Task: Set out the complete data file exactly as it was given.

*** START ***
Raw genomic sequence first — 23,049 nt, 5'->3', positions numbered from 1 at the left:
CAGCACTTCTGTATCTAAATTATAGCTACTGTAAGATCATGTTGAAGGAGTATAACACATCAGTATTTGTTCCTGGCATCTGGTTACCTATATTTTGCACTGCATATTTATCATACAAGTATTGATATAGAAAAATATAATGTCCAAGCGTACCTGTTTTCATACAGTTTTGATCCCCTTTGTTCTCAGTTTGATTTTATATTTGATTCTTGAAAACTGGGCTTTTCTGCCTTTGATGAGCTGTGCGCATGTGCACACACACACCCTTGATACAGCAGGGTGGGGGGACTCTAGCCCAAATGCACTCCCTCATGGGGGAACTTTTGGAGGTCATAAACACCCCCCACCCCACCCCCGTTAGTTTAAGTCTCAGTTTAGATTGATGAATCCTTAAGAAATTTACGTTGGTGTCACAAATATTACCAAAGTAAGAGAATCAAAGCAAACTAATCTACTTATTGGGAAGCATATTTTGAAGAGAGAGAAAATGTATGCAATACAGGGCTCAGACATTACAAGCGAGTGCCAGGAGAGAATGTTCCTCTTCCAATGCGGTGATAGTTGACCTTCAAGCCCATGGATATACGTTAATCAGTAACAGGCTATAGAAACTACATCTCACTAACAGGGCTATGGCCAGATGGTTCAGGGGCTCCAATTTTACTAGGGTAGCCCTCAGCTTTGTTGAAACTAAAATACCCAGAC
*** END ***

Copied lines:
Raw genomic sequence first — 23,049 nt, 5'->3', positions numbered from 1 at the left:
CAGCACTTCTGTATCTAAATTATAGCTACTGTAAGATCATGTTGAAGGAGTATAACACATCAGTATTTGTTCCTGGCATCTGGTTACCTATATTTTGCACTGCATATTTATCATACAAGTATTGATATAGAAAAATATAATGTCCAAGCGTACCTGTTTTCATACAGTTTTGATCCCCTTTGTTCTCAGTTTGATTTTATATTTGATTCTTGAAAACTGGGCTTTTCTGCCTTTGATGAGCTGTGCGCATGTGCACACACACACCCTTGATACAGCAGGGTGGGGGGACTCTAGCCCAAATGCACTCCCTCATGGGGGAACTTTTGGAGGTCATAAACACCCCCCACCCCACCCCCGTTAGTTTAAGTCTCAGTTTAGATTGATGAATCCTTAAGAAATTTACGTTGGTGTCACAAATATTACCAAAGTAAGAGAATCAAAGCAAACTAATCTACTTATTGGGAAGCATATTTTGAAGAGAGAGAAAATGTATGCAATACAGGGCTCAGACATTACAAGCGAGTGCCAGGAGAGAATGTTCCTCTTCCAATGCGGTGATAGTTGACCTTCAAGCCCATGGATATACGTTAATCAGTAACAGGCTATAGAAACTACATCTCACTAACAGGGCTATGGCCAGATGGTTCAGGGGCTCCAATTTTACTAGGGTAGCCCTCAGCTTTGTTGAAACTAAAATACCCAGAC